HOT SHEET: Only fools watch the debate when the baseball playoffs are on

Item Last!

Wednesday, Sept. 30, 2020

From the desk of Daniel P. Finney, sergeant of the watch, Drake Neighborhood Station, Des Moines, Iowa.

ITEM ONE: President Donald Trump and former Vice President Joe Biden met in what was loosely described as a “debate” Tuesday somewhere in America. The typist didn’t watch a frame of it. He watched the New York Yankees defeat Cleveland in the first round of the baseball playoffs. The typist doesn’t understand why any thinking person would watch the presidential debates this election year. Here is the test: If you support Trump, is there anything he could say or do in the debate that would change your mind? Based on his cumulative behavior to this point, it’s hard to imagine anything Trump could do that would alienate his legions of followers. Conversely, Biden could have fallen asleep on his lectern and farted loudly for 15 minutes straight and it would not have cost him any votes. What’s the point? You can watch this low-rent political theater if you want, but in the end there is only one thing any of us can do: vote. Or not. Either way the Yankees are up one game on Cleveland.

ITEM TWO: If you want to duck sports and the campaigns, the typist recommends the Iowa Concert of Hope, a benefit for those in Cedar Rapids, Marion and Hiawatha who were battered by the derecho Aug. 10. Mediacom has pledged to air the concert statewide. In Des Moines, the concert is set to air 7 to 9 p.m. Thursday on Mediacom channel 22.

ITEM THREE: Back to baseball: Major League Baseball runs ads throughout the playoffs talking about how the current generation of players are hip, young and flashy. The spots are replete with colorful graphics in the hip-hop style. Yet, when an extra-inning game between the Cincinnati Reds and Atlanta Braves was on, ESPN lead blabbermouth Alex Rodriguez groaned because there were no sacrifice bunts. Bunts. What is synonymous with hip and new excitement but a bunt? A-Rod, who made no sac bunt attempts in the last 15 years of his career, would have been better served to say what the teams really needed to do was to have a clubhouse boy shoot them in the butt with steroids before the game to crack more homers in the playoffs.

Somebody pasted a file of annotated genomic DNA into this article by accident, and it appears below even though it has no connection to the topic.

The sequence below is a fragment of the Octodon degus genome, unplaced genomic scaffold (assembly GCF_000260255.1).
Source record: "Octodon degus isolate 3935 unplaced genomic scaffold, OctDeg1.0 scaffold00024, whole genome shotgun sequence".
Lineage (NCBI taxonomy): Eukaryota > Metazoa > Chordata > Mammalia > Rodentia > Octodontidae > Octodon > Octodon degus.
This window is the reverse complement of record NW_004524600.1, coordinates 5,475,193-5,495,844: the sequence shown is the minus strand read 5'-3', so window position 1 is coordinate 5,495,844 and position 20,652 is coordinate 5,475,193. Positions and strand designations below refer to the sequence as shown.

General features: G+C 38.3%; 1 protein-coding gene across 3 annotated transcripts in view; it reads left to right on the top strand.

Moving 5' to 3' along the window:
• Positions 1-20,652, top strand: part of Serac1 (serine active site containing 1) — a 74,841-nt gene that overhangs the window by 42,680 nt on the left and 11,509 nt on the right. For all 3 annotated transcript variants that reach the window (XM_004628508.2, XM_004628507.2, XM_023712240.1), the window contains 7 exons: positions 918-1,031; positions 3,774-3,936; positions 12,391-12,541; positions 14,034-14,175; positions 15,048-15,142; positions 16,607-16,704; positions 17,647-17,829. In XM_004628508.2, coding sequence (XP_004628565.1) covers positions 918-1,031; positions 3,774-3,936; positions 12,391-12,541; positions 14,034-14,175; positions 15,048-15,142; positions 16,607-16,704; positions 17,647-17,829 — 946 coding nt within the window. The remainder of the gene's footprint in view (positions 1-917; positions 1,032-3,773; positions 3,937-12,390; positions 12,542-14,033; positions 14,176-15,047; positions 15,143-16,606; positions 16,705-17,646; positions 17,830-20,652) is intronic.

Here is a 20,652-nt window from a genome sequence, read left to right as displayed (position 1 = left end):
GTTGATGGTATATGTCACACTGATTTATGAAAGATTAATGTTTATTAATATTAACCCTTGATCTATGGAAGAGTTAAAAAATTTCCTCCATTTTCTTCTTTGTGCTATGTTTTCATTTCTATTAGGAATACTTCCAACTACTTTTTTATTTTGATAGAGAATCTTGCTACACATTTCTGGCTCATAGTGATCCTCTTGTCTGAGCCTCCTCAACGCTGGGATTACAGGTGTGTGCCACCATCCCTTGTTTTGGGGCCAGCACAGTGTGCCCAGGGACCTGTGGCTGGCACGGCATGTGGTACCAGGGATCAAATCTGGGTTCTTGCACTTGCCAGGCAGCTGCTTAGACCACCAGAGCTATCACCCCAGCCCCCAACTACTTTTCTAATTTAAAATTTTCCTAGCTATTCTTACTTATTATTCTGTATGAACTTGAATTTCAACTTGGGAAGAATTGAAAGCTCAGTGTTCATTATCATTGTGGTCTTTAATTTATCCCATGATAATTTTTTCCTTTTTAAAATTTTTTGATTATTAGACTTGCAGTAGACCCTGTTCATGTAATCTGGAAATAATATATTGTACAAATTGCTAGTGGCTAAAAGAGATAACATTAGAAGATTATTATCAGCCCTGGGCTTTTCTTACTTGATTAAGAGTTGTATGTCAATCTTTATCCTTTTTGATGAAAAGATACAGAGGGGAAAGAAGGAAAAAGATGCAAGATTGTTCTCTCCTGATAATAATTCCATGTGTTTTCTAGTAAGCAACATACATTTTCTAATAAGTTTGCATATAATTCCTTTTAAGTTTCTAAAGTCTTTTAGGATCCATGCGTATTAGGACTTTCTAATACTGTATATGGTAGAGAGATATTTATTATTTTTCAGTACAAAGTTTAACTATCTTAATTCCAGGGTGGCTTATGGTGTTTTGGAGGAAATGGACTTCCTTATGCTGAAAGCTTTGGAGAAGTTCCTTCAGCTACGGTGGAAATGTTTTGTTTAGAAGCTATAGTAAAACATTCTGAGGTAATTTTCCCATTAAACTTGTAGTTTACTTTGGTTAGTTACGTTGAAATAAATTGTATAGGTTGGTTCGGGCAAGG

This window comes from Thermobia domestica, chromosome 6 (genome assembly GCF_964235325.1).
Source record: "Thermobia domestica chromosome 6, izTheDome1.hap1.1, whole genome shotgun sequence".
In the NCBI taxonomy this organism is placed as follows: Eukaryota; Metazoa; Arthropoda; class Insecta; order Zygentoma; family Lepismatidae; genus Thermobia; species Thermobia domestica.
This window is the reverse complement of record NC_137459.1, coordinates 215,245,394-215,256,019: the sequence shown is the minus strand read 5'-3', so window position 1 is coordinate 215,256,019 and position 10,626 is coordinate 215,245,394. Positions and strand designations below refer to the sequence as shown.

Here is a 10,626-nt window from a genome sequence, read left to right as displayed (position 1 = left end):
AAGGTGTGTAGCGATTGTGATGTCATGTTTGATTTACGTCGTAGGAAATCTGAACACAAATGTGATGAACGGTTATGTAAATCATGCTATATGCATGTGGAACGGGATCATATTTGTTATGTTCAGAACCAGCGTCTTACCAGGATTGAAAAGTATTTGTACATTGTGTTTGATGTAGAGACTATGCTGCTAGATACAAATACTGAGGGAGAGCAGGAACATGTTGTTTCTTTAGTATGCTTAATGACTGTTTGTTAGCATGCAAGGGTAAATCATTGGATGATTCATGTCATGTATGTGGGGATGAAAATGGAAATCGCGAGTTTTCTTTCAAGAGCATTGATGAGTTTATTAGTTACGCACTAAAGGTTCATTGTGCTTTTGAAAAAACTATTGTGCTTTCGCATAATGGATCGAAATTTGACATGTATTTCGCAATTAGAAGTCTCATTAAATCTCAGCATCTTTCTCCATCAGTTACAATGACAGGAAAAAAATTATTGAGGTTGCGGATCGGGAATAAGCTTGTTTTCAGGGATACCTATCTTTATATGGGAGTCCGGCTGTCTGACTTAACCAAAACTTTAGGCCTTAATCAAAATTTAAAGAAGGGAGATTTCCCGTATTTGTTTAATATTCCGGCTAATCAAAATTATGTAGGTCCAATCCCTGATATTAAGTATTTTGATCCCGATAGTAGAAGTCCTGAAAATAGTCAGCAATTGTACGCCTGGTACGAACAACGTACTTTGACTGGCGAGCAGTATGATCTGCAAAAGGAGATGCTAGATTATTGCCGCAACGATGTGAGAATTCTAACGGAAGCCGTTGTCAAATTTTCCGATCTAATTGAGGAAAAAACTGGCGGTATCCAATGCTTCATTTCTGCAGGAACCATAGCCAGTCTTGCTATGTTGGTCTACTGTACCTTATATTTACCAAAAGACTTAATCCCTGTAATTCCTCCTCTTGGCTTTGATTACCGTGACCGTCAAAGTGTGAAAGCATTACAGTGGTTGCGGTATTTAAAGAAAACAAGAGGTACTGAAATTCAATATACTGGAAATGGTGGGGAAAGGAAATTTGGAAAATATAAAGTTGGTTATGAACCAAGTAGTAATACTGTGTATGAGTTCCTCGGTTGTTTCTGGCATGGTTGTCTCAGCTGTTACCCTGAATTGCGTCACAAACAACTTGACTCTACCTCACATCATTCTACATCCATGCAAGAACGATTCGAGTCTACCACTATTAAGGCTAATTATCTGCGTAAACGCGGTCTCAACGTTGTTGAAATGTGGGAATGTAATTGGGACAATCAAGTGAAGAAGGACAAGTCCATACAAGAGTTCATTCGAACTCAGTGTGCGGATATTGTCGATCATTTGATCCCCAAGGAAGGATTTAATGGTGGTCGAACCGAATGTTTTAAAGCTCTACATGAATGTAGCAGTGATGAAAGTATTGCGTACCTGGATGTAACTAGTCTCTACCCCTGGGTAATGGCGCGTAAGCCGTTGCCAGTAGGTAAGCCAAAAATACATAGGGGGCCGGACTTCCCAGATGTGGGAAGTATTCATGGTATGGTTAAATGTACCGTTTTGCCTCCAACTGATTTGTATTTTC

ITEM FOUR: Unavailable due to COVID-19 quarantine.

ITEM FIVE: A belated happy anniversary to Iowa women’s basketball coach Lisa Bluder and her husband, Dave, two of the finest humans the typist has ever had the pleasure of knowing.

ITEM LAST: A rare fine arts recommendation: The typist’s East High School classmate, Megan Gogerty, has made a movie for Theatre Cedar Rapids called “Feel Better.” It’s available via the web at 7:30 p.m. both Friday and Saturday. Check out TCR’s website for details. Tickets are $25. The ol’ Paragraph Stacker notes that Gogerty is the funniest, most talented person he’s ever met and easily the best writer he’s ever known.

OK, let’s close the book on this one. Donate if you can. It’s getting tight up in here at the middle of the semester. New podcast coming this weekend. Behave and be kind.

Daniel P. Finney crosses his arms in a non-verbal attempt to keep people from talking to him. The smile is a lie.

Cut loose and cashiered by corporate media, lone paragraph stacker Daniel P. Finney makes his way telling stories about his city, state and nation. No more metrics or Google trends, he writes stories about people and life ignored by the oligarchy.

ParagraphStacker.com is free, reader-supported media. Please consider donating to help me cover personal expenses as I launch this new venture continuing the journalism you’ve demanded. Visit paypal.me/paragraphstacker.

Moments: What we can all learn about 2020 from the last day of the 1951 baseball season

Today is the last day of the Major League Baseball season.

Well, maybe.

It depends on how the St. Louis Cardinals do. They might have to play as many as two more games after today because of byzantine complications brought about by a COVID-19-shortened season that proved acute in the Cardinals’ clubhouse.

The Cardinals play for a playoff berth, a customary position for the team that trails only the New York Yankees in World Series titles won.

Another St. Louis team played for another kind of glory some 69 years ago — one that I think provides a lesson for this rugged year.

The current Baltimore Orioles once played in St. Louis as the St. Louis Browns.

They shared Sportsman’s Park with the Cardinals, but they seldom matched the success of their roommates.